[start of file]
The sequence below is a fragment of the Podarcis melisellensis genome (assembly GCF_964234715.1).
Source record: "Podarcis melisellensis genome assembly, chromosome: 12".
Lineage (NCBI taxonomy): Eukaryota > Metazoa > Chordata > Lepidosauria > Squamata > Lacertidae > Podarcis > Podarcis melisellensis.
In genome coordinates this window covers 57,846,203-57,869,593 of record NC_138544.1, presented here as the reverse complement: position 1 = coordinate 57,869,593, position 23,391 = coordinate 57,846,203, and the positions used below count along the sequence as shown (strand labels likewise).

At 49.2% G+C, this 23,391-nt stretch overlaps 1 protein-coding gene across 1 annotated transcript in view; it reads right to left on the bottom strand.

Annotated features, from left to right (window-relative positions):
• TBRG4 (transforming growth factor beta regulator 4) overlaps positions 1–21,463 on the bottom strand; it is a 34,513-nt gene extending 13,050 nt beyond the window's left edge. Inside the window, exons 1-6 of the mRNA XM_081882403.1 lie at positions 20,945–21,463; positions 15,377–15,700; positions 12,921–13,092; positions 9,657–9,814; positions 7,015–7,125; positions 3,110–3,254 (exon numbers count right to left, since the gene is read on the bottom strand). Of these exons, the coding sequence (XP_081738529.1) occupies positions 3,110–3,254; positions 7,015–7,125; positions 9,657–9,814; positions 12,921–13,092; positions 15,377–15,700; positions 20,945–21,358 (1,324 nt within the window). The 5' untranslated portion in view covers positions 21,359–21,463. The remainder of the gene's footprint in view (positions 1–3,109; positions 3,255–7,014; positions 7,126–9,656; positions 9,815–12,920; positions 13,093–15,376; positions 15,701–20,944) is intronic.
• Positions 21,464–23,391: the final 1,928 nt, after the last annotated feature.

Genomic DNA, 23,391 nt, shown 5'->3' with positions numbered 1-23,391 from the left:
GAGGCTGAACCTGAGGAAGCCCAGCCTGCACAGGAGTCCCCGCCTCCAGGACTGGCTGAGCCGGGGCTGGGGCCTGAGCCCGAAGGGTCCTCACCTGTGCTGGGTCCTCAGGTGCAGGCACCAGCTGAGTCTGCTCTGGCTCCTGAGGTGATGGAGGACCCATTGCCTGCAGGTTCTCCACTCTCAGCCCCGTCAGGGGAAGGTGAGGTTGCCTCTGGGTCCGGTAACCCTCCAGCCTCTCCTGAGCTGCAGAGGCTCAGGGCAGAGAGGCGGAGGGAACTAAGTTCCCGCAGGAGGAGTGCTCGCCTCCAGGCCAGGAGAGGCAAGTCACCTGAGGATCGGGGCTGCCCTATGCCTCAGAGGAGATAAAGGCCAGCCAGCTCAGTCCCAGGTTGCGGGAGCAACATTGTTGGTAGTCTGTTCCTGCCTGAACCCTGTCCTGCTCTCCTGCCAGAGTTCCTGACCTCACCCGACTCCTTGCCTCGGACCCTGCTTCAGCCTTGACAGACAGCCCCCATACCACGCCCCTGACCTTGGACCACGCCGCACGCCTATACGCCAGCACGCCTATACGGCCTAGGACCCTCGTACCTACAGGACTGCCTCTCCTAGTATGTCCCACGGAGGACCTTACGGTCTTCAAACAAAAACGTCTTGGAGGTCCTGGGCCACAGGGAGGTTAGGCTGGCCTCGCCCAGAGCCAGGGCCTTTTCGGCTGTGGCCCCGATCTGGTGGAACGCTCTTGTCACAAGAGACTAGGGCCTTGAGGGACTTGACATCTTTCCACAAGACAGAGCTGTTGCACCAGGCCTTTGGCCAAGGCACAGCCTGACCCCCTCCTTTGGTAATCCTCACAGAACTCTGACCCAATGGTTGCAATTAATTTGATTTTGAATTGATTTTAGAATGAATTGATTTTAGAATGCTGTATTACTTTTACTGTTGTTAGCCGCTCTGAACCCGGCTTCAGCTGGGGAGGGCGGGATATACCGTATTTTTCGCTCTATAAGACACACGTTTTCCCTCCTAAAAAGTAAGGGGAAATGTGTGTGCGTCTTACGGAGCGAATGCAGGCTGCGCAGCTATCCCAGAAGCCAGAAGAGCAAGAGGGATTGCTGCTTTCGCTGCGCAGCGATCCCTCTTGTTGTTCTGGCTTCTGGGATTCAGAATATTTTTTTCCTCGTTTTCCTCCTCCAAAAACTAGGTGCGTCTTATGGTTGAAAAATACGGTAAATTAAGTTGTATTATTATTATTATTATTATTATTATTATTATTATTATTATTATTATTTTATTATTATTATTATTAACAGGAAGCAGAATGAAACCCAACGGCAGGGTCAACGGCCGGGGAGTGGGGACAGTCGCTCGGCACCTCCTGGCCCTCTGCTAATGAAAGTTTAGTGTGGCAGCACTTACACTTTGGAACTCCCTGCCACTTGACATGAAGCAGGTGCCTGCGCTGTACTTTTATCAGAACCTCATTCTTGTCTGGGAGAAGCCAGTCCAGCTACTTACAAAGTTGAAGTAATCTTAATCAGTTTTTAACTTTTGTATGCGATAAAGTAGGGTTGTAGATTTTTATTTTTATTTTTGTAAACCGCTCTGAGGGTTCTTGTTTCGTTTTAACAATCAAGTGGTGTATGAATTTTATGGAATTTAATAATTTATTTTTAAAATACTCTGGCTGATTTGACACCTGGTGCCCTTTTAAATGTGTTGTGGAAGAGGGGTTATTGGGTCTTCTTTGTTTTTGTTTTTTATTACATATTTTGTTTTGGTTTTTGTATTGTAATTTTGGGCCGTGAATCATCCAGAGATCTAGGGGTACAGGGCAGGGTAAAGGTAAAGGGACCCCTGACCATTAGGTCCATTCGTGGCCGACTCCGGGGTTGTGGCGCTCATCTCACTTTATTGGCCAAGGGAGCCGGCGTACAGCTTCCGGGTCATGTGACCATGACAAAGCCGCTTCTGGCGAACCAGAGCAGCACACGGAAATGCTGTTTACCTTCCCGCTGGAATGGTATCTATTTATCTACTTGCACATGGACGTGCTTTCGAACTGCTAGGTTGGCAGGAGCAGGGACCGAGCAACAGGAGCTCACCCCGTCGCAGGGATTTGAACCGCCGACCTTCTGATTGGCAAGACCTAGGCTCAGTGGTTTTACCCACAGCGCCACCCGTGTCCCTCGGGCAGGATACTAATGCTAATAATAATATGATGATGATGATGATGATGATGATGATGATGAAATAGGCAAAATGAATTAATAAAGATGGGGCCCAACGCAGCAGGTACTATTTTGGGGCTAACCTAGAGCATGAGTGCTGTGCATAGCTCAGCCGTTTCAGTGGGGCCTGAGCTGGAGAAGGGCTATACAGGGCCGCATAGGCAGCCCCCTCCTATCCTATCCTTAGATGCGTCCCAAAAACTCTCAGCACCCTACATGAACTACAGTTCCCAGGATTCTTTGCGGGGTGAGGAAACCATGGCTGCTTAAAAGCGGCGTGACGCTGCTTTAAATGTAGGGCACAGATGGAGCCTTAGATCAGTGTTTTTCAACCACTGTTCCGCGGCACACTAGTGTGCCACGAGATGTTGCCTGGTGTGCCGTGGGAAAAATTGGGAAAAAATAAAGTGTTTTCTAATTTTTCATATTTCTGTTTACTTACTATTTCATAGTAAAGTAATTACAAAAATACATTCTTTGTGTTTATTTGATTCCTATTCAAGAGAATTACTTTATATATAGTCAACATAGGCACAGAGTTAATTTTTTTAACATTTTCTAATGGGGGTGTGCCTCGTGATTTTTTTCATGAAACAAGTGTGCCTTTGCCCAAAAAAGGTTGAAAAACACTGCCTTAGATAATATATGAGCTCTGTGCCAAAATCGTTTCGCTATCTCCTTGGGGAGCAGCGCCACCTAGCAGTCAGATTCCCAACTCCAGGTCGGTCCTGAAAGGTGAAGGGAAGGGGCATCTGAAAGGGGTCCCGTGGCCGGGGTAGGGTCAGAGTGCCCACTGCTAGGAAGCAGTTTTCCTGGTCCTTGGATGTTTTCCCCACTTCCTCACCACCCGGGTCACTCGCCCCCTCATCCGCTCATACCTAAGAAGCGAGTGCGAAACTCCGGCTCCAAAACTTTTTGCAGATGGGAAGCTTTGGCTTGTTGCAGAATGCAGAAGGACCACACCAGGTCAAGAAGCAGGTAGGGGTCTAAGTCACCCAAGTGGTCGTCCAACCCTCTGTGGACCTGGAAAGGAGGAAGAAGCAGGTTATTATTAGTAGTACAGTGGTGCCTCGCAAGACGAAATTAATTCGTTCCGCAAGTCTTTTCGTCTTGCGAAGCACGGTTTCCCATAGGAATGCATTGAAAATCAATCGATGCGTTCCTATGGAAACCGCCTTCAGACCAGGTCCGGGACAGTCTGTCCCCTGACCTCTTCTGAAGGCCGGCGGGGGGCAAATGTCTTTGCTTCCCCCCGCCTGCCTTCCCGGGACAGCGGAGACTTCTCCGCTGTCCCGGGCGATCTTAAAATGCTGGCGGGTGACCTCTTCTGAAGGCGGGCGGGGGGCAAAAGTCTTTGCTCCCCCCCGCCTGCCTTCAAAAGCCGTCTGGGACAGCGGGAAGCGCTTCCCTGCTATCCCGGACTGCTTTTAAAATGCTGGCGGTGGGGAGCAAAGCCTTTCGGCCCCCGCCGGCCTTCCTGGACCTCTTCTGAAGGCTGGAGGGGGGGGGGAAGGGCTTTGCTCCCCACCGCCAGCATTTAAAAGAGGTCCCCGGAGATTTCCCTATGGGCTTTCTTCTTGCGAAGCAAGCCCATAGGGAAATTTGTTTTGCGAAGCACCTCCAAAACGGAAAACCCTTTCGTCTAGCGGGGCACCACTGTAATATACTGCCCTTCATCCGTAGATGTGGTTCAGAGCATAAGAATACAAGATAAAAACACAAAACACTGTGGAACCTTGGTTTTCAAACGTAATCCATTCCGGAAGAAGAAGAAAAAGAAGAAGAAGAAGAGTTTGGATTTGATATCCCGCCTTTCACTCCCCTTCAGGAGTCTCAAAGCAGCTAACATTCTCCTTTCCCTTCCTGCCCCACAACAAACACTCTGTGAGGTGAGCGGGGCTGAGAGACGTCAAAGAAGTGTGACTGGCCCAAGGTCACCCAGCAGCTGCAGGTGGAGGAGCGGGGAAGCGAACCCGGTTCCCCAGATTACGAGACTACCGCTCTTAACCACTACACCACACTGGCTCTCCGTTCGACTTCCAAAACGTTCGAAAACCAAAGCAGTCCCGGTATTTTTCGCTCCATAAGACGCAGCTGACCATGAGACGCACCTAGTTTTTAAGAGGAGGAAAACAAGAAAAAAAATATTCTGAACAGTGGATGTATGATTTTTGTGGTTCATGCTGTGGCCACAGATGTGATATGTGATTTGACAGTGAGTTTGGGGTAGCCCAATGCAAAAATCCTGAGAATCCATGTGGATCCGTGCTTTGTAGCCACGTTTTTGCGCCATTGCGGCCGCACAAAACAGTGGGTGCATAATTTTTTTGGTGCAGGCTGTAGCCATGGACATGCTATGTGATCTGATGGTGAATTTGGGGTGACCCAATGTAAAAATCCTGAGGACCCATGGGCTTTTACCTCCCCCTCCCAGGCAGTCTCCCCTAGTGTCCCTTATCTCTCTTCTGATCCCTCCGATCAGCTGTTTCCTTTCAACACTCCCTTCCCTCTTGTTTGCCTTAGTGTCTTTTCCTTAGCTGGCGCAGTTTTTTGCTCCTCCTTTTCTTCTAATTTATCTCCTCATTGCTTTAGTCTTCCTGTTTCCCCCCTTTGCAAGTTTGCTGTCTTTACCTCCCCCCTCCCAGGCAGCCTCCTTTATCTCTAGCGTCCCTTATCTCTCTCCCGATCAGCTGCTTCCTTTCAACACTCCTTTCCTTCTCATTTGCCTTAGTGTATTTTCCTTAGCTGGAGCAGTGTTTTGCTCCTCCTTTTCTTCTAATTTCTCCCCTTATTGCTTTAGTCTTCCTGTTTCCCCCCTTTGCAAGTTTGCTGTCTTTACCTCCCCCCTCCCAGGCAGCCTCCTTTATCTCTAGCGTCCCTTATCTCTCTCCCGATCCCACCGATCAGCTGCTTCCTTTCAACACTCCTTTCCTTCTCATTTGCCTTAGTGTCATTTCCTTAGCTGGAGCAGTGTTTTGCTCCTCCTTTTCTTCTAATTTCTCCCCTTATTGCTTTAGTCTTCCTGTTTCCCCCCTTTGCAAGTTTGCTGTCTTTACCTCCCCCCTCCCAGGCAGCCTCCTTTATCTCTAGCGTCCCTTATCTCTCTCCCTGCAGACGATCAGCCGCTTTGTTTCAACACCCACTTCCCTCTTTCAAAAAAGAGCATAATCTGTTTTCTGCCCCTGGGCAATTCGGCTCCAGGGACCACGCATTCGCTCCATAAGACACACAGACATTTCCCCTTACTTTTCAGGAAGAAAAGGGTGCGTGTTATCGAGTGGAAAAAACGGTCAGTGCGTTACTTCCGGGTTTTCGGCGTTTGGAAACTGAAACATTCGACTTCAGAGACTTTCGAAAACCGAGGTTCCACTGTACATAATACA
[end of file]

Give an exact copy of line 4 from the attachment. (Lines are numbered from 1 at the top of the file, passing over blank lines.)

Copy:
In genome coordinates this window covers 57,846,203-57,869,593 of record NC_138544.1, presented here as the reverse complement: position 1 = coordinate 57,869,593, position 23,391 = coordinate 57,846,203, and the positions used below count along the sequence as shown (strand labels likewise).